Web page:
Abramson 'to review passages in Merchants of Truth', following plagiarism claims

Abramson 'to review passages in Merchants of Truth', following plagiarism claims

Former New York Times executive editor Jill Abramson has vowed to review passages in her book Merchants of Truth—published this week in the UK by Bodley Head—following claims of plagiarism. US publisher Simon & Schuster has said it stands "ready to work with the author" in making revisions if further examination shows changes are necessary.

Merchants of Truth, which goes behind the scenes at the New York Times and the Washington Post alongside websites Buzzfeed and Vice, was published by Bodley Head in the UK on February 7th.

But its US publisher Simon & Schuster, alongside Abramson herself, has already had to defend the book after a Vice correspondent accused the writer of lifting passages from other sources.

In a lengthy Twitter thread, Michael Moynihan listed a number of sections from the book’s chapters on Vice that appeared similar to sentences from other publications. He spotted likenesses to pieces from Time Out magazine, a master’s thesis, New Yorker articles and the Columbia Journalism Review, among others.

Others accused Abramson of making factual errors during the course of the book, although it has also been heavily praised by some other journalists.

After the claims were made, she denied plagiarism and tweeted she would review the relevant passages, insisting she had tried to properly attribute her sources. In a later statement, Abramson said her book had seven pages of footnotes and 100 source citations for the Vice chapters alone, including sources tweeted about by Moynihan.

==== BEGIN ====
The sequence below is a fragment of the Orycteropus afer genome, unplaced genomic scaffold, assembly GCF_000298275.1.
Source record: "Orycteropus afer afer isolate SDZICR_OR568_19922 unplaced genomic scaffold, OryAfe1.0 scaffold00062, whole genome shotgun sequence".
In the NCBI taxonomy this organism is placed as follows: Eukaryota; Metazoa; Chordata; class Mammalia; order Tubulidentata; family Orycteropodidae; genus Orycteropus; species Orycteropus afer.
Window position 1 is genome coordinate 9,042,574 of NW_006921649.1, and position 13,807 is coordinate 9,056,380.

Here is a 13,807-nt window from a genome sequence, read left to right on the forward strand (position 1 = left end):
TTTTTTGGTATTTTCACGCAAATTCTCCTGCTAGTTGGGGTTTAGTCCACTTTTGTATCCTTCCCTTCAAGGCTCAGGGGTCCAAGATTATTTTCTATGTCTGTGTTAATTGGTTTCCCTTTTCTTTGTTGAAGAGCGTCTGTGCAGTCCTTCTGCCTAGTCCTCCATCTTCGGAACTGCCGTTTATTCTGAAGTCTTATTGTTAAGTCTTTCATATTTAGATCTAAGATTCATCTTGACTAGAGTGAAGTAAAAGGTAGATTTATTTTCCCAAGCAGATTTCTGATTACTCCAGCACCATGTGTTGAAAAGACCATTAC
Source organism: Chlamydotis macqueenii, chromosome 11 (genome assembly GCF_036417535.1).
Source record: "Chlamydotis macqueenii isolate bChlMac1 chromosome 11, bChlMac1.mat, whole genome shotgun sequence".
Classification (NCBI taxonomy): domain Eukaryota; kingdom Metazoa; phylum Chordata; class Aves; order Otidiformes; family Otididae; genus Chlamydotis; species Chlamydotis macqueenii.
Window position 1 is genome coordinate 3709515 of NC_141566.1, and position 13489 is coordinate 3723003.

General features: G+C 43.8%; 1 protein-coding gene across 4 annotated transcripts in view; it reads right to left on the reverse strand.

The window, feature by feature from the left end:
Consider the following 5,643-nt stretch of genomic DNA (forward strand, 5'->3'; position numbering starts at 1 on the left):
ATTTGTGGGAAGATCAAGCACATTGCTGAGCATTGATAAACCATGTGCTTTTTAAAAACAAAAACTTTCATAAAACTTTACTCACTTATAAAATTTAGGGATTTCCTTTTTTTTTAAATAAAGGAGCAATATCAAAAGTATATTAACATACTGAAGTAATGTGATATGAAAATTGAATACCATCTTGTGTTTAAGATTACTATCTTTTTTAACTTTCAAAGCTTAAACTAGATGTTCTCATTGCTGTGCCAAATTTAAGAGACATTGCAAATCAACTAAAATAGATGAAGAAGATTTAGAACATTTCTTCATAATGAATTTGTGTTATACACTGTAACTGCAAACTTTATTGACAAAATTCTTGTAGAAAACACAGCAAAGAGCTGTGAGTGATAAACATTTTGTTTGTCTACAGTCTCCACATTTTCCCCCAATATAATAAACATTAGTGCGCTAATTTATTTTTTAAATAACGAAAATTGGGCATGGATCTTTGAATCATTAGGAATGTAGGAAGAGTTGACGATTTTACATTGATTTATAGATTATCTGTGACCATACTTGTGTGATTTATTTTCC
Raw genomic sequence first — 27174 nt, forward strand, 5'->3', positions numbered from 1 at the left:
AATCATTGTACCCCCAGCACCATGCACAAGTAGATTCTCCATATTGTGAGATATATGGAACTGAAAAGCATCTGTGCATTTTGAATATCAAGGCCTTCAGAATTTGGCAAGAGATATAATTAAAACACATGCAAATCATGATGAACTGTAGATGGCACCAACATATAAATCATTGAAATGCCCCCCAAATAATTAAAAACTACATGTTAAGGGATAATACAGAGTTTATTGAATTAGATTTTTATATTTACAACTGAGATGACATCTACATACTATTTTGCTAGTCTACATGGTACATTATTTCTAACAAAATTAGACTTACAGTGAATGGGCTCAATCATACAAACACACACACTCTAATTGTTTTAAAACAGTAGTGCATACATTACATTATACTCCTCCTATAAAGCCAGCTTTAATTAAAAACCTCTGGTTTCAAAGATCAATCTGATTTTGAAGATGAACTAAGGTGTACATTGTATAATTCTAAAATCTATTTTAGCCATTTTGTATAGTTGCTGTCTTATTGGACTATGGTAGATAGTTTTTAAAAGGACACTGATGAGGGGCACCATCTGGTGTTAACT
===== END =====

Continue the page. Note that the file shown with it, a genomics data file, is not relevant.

She said: “The notes don’t match up with the right pages in a few cases and this was unintentional and will be promptly corrected. The language is too close in some cases and should have been cited as quotations in the text. This, too, will be fixed. I wouldn’t want even a misplaced comma so I will promptly fix these footnotes as I have corrected other material that Vice contested. The book is over 500 pages. All of the ideas in the book are original, all the opinions are mine. The passages in question involve facts that should have been perfectly cited in my footnotes and weren’t.”

Simon & Schuster said it was ready to make revisions for future editions if necessary. It said: “It has been published with an extraordinary degree of transparency toward its subjects; each of the four news organizations covered in the book was given ample time and opportunity to comment on the content, and where appropriate the author made changes and corrections. If upon further examination changes or attributions are deemed necessary we stand ready to work with the author in making those revisions.”